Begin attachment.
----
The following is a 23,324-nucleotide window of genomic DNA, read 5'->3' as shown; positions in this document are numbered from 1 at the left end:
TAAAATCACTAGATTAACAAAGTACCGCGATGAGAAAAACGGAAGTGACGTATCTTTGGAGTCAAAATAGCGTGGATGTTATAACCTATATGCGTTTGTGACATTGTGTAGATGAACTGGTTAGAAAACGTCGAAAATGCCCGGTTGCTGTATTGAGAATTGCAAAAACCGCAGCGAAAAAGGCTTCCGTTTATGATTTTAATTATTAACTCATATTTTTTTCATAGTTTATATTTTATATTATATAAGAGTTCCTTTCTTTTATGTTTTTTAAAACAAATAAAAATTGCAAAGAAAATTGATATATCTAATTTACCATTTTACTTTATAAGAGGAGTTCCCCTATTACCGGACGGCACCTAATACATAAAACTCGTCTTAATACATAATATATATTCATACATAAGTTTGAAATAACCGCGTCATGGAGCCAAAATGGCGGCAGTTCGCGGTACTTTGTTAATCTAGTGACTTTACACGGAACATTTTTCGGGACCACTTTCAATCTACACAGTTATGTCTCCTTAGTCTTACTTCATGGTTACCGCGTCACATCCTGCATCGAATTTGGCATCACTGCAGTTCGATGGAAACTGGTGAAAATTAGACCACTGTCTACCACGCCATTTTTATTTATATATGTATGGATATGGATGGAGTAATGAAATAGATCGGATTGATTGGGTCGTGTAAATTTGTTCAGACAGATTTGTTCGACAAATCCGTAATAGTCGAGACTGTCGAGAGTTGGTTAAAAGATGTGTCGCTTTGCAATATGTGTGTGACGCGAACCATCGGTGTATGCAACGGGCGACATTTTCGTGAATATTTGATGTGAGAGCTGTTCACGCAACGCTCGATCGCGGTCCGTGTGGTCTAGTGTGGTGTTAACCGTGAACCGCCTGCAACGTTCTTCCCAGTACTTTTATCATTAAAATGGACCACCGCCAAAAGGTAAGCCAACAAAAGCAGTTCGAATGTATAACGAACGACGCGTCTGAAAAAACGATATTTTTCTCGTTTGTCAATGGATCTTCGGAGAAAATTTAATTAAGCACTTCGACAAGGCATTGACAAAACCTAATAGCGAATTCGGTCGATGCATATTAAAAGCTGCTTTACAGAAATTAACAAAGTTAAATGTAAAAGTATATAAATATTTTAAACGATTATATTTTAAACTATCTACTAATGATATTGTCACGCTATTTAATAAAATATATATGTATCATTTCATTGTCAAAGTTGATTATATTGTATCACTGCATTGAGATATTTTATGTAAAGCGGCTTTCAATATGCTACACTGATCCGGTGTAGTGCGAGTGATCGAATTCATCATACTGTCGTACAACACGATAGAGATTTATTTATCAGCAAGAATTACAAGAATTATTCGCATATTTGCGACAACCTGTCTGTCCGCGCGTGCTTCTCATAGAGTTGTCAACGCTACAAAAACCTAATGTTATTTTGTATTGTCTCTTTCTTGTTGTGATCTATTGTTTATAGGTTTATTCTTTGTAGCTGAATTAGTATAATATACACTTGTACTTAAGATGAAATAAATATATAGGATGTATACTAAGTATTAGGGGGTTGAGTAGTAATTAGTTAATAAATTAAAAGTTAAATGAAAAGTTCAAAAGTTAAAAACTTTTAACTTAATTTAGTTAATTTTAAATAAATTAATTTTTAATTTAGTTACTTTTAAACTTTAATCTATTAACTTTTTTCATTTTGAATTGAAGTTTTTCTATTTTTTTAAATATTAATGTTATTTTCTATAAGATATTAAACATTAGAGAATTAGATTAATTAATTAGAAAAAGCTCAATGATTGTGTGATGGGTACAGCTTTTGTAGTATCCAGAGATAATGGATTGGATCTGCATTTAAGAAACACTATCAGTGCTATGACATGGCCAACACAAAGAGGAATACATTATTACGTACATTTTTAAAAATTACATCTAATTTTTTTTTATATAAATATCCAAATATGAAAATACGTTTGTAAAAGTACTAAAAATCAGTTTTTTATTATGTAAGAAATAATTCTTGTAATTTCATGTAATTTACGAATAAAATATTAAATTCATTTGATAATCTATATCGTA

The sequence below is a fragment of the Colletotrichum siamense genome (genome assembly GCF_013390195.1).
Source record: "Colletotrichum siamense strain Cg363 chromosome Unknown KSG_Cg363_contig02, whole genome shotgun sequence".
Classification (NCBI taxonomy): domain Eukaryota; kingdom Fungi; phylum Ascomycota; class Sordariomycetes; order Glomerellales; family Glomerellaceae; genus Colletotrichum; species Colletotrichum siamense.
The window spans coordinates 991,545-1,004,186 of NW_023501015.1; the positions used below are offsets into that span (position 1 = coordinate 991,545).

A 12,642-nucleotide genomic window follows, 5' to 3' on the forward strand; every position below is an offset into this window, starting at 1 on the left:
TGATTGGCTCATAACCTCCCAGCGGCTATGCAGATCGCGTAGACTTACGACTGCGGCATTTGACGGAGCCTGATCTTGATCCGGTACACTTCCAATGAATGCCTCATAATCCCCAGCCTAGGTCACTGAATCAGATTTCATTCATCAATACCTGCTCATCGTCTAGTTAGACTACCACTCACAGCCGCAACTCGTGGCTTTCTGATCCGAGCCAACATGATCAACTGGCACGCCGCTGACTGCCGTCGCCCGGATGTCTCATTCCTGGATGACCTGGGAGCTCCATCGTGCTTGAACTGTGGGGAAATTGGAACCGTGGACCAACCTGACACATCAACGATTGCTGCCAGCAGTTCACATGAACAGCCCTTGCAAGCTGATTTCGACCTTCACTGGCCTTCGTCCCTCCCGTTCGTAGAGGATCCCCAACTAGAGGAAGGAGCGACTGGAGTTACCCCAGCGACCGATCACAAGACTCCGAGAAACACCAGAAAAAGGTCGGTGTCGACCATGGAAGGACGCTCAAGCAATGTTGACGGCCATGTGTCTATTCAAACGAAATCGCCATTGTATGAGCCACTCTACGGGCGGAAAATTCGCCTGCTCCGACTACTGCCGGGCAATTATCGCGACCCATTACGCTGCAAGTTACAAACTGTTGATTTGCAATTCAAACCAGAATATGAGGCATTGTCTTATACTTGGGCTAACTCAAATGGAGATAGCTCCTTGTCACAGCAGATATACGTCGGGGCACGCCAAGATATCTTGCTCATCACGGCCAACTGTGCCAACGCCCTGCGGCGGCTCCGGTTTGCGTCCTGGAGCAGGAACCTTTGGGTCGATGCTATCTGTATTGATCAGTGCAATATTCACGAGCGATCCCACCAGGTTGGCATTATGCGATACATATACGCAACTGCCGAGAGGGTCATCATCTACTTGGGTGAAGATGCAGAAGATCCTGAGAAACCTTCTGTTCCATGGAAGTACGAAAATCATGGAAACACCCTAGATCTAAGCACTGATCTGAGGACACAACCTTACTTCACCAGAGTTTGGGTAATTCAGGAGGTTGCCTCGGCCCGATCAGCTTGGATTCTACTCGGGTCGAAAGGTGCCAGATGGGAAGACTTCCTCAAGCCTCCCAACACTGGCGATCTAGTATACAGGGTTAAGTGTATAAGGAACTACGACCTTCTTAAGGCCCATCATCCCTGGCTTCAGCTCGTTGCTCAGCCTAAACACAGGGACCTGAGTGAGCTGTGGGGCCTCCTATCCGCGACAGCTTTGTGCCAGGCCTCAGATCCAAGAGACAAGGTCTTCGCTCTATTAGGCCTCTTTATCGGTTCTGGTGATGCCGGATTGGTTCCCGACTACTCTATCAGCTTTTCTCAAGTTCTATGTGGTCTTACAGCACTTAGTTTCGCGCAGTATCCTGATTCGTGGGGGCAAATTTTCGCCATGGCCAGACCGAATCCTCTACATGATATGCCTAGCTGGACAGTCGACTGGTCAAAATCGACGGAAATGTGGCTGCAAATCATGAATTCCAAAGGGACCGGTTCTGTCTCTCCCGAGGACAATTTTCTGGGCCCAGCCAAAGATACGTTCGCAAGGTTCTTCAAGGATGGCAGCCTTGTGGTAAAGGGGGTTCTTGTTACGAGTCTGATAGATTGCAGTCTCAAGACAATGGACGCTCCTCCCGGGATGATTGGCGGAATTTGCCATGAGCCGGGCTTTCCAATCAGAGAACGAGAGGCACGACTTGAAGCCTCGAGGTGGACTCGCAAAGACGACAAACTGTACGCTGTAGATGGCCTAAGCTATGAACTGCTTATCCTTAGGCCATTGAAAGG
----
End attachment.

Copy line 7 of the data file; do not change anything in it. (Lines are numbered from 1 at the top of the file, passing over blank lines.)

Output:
A 12,642-nucleotide genomic window follows, 5' to 3' on the forward strand; every position below is an offset into this window, starting at 1 on the left: